Editorial: Take Photos with Your Phone, But Hold Off On Posting Them


Recently, I was interviewing a metal musician, and like many metal musicians, he wasn’t terribly happy about how much people use their smart phones at shows. But along with the usual ire that people spout about phone use — damn kids, concerts used to be cool, et cetera — he added something I found interesting: “Keep it secret. Only the people here know what’s happening here.”

This, to me, is the issue with smart phone use at concerts. I don’t mind when people take photos or video of shows, but when that process ruins the concert experience, it becomes a problem. Sure, it’s obnoxious to be watching a band and suddenly have someone’s device blocking your view, and when the air at a show is full of phones, it’s kind of whack. But it’s the need to be posting, and the loss of the moment, that seems far more tragic to me.

Concerts should be all about the moment. They should be about that brief instant of hearing the music, seeing the band, and feeling the energy in a live environment surrounded by actual people doing the same thing. So why does it matter that people know you’re there, and see what you see? You know you’re there, and if the people who follow or friended you didn’t bother to get a ticket, get on a list, or sneak in, then they don’t deserve to know what’s going on until tomorrow. And if you’re a journalist whose whole thing is that they’re live tweeting from wherever, then fine, do that, but get out of the fucking way. Stand in the back by the bar.

For the record, I’m not innocent here. I’ve posted shit to Instagram a ton of times mid-set, trying to make sure the world knows how cool I am by being at the show that I’m currently ignoring. But the more I go to shows, the more I feel like a dick doing that. First of all, the band can see me (they absolutely can see you, guys), because I have what is basically a flashlight aimed up at my face, and so it feels like a ‘Fuck You’ to them. Second, it means that if I get hit or jostled and my phone gets smashed, I have no one to blame but myself, because I was trying to type “#fireupthechainsaw” during a fucking metal show. And third, it means I lose the feeling. I get pulled out of the revelry, the frenzy. I have to think clearly about what I’m putting out there, and there are other places and times in my life where I’m supposed to think clearly. I came here to sweat and rage.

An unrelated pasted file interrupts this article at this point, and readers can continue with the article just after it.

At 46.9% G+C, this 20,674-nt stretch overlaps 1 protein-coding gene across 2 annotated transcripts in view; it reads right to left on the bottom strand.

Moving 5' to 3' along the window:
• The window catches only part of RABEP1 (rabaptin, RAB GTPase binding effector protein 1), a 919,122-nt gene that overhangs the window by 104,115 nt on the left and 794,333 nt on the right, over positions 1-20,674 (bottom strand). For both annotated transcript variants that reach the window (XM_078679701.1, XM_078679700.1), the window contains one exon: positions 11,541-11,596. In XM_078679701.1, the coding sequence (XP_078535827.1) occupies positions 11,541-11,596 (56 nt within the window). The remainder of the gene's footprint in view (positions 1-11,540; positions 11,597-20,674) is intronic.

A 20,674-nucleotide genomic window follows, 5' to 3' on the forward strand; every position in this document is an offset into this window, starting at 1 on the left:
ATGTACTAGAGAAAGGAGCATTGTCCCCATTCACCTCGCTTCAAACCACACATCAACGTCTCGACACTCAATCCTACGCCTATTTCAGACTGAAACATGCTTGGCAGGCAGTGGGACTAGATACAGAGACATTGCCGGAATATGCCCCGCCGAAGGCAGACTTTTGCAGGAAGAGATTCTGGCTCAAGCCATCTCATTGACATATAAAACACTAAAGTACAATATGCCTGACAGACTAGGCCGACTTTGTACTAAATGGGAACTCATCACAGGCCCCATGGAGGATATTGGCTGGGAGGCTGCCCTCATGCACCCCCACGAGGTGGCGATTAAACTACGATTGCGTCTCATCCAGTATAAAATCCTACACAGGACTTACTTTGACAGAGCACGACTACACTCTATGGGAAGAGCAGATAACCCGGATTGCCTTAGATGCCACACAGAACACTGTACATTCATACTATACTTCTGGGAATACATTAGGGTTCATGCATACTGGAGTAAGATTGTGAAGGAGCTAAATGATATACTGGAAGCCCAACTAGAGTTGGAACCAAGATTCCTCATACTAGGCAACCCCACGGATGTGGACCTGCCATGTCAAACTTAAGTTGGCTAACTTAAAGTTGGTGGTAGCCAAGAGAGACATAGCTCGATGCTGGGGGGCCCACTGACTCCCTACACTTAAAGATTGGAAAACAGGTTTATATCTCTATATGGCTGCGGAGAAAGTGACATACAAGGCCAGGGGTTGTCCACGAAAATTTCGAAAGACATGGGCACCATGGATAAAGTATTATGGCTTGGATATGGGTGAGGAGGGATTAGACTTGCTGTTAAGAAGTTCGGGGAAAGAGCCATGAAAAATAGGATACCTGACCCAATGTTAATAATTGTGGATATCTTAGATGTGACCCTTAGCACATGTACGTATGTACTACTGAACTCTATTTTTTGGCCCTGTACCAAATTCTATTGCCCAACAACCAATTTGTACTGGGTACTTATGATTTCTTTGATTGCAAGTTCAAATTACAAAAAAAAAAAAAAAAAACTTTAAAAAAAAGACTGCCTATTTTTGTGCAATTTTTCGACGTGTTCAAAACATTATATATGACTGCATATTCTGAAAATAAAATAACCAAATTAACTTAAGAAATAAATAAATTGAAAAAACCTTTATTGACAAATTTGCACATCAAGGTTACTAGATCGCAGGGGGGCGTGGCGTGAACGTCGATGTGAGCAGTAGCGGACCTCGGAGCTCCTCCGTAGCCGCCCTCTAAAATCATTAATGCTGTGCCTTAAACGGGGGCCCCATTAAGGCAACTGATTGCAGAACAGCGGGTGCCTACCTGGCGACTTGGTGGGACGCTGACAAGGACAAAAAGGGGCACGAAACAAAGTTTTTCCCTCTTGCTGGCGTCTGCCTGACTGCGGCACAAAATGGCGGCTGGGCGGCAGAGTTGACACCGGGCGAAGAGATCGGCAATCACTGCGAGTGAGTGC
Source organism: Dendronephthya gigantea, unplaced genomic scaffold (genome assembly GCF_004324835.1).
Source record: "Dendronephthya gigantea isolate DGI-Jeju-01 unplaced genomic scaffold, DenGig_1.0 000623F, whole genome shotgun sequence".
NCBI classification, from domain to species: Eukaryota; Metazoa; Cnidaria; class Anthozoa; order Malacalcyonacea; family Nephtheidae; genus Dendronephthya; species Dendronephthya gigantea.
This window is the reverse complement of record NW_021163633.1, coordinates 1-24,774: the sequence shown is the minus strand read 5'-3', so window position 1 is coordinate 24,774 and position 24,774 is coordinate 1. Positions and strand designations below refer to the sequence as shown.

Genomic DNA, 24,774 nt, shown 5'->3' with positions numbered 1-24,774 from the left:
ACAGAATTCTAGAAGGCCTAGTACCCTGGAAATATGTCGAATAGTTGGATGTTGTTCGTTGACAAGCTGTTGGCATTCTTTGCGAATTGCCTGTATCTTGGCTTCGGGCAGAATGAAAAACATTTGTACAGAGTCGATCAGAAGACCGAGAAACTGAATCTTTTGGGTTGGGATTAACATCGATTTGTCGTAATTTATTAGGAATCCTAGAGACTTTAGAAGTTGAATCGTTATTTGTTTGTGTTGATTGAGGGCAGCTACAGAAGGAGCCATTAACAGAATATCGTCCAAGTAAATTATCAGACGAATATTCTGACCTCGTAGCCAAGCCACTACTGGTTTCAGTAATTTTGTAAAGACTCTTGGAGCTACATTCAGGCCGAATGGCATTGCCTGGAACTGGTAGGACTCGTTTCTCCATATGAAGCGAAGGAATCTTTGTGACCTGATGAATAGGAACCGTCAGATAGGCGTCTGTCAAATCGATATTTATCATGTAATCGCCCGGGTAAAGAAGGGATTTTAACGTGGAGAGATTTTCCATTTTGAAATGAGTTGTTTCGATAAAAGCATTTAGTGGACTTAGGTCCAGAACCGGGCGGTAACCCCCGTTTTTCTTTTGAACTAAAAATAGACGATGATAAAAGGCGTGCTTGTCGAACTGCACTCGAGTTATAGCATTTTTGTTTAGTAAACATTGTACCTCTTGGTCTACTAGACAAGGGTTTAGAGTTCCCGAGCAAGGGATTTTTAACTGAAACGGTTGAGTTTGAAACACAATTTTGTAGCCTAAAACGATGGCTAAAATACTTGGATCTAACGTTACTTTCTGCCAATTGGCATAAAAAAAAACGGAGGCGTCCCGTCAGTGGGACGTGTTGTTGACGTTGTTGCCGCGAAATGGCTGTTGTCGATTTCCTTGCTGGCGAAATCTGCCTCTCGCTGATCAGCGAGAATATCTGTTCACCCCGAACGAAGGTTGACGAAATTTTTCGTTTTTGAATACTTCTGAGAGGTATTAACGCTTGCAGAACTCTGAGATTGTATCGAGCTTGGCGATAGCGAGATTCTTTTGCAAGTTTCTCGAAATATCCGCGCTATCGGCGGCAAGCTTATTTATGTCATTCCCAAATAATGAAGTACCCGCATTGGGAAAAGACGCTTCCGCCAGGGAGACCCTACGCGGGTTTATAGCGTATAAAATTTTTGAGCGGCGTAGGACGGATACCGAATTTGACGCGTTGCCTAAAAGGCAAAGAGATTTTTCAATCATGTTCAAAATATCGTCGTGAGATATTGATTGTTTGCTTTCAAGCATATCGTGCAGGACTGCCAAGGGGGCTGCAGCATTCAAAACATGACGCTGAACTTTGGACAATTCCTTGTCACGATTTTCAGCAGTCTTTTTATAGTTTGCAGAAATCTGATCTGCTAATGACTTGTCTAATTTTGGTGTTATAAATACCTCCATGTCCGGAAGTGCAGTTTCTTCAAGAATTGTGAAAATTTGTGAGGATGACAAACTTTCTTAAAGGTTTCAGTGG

Because that’s the thing: cool, weird things can happen at concerts. People fly through the air, and make out, and get naked, and puke. People make momentary friends with someone next to them because they both know all the words of that B-side the band has decided to wheel out. Your favorite musician might make a guest appearance, or tear the head off of a doll full of fake blood, or go leaping into the crowd (depends on how cool your favorite musician is, I guess). And if you get a picture of that, then great, I guess. But if you’re face is buried in your phone, then you’re not paying attention, and these things might pass you by–in which case, why even go to the show?

For the record, I think Apple’s plan to help venues stop people from filming shows is kind of stupid. All this will do is create a different culture of filming, photographing, and recording shows, and a whole new set of security measure we’ll have to deal with. When my parents told me I wasn’t allowed to watch Beavis and Butthead, I didn’t say, ‘Oh, guess I won’t, then.’ But rather I did everything in my power to watch Beavis and Butthead as much as possible. Forcing people to take part just makes them angry, bitter, and divisive. They’ll find a way, and they’ll consider it an enjoyable act of rebellion, rather than just a waste of a concert. Why make that tantalizing?

There’s a line in Motörhead’s “Born to Raise Hell” that I love: “You don’t know what happened, not if you weren’t there.” If you’re on your phone, posting shit during a show, then you’re not really there. Not only does it rob you of an experience, it makes your post dishonest–you’re claiming that you took part in something when in fact you just took a picture and went back to doing what you always do while you’re waiting for the fucking bus. So just hold off. Wait until tomorrow. Hell, if it’s such a burning desire, wait until between sets, the ultimate boring point in any music fan’s life. If anyone else wants to know how this show went down, they can hear about it after the fact. Tonight, you’re one of the few lucky bastards who get to enjoy this, here, now.

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